Johannesburg - There was still a “tough journey ahead” for Gijima, chief executive Eileen Wilton said yesterday as the technology company reported a return to profitability at the expense of rigorous cost-cutting in the six months to December last year.
Wilton said the company anticipated in “broad terms” that it would be a three-year turnaround process. In essence, Gijima was only six months into that programme, she said at the presentation of the financial results.
Elements of the plan included a moratorium on new recruitment, she said. “We don’t need to retrench.”
Gijima provides services to corporates and the public sector that include desktop services and systems integration.
Although the firm had already realised a targeted R200 million annual savings from cost-cutting it had already implemented, Wilton intended to eliminate further expenses on overheads at corporate level. She said the current structure was “geared for a business more than double our size”.
A further attack on costs would eliminate license fees, software instances and office costs, among other things.
During the half-year period, the company consolidated office space at its Samrand, Centurion headquarters and leased the vacant buildings to other companies. “We are smaller than we were two years ago,” Wilton said.
Gijima’s property portfolio had also reduced in its Cape Town and Durban satellite offices. “There is quite a lot of work for the next 12 months.”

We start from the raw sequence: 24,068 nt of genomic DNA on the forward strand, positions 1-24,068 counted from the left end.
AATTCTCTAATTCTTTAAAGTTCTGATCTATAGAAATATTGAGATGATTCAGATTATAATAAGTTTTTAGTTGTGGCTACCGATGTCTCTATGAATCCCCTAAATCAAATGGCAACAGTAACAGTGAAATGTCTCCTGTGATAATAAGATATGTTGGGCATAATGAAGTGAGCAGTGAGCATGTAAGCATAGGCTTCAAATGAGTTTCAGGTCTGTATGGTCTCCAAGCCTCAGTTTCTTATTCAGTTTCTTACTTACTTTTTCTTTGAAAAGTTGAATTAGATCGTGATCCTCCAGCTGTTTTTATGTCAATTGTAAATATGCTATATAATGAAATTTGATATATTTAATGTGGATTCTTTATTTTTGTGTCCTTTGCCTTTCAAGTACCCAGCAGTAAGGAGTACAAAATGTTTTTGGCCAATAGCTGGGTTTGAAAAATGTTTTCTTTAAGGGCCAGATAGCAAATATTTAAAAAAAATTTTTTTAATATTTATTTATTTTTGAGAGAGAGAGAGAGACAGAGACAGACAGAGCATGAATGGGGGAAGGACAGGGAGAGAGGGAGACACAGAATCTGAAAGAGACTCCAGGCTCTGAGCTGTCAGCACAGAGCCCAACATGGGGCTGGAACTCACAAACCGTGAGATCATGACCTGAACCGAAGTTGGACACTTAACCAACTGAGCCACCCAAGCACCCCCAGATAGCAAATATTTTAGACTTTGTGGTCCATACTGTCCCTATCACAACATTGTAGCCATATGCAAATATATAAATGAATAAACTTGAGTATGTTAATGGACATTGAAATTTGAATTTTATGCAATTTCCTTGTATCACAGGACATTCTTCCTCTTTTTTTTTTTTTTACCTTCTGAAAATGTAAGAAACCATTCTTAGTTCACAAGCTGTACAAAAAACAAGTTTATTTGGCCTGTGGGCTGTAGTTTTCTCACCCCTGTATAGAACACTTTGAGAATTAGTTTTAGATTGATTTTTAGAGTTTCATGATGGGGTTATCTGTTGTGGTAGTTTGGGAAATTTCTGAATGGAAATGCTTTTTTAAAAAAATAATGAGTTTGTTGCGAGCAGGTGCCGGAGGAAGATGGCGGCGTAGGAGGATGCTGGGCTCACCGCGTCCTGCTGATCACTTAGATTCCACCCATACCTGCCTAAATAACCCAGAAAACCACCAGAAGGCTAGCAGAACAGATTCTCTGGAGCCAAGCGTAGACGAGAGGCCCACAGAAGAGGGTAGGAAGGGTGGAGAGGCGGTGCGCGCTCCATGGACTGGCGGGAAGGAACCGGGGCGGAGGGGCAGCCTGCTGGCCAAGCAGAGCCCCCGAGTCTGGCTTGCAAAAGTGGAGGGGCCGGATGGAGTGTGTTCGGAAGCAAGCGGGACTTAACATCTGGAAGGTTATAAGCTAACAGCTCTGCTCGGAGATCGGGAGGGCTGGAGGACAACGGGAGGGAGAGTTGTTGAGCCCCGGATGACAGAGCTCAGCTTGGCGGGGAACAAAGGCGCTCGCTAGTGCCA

Wilton was appointed as interim chief executive in 2012 following the departure of Jonas Bogoshi, who presided over the Who Am I Online contract to provide a biometric system for the Department of Home Affairs.
She was appointed as full-time chief executive last year.
The fallout between the department and Gijima over work that was meant to be done on the contract was the start of a long bad spell which had a severe impact on the financial performance of the company from 2010. But it is now aiming to shed its overreliance on the public sector in favour of increased business from the private sector.
Wilton said, however, that Gijima was “onto a new road with Home Affairs.”
Gijima is providing an intergrated receipting engine for payments to the department in addition to work on the Who am I Online project.
The company reported a 19 percent drop in revenue to R741m in the six-month period. It was the first full year that the impact of the sale of the Mine ERP subsidiary and the non-renewal of outsourced information technology (IT) contracts with Absa and the SAPS were visible.
In 2012 Absa did not renew an IT contract with Gijima after parent firm Barclays decided to in-source it. The SAPS put its contract out to tender again.
Profitability improved to R2.7m from a loss of R100m previously.
The basic loss a share reduced to 19.84c compared with R2.2231 for the half-year to December 2012.
Gijima, which withheld dividends, was pursuing opportunities to sell its software in the rest of Africa, Wilton said.
The shares jumped 19.4 percent to close at 67c yesterday. - Business Report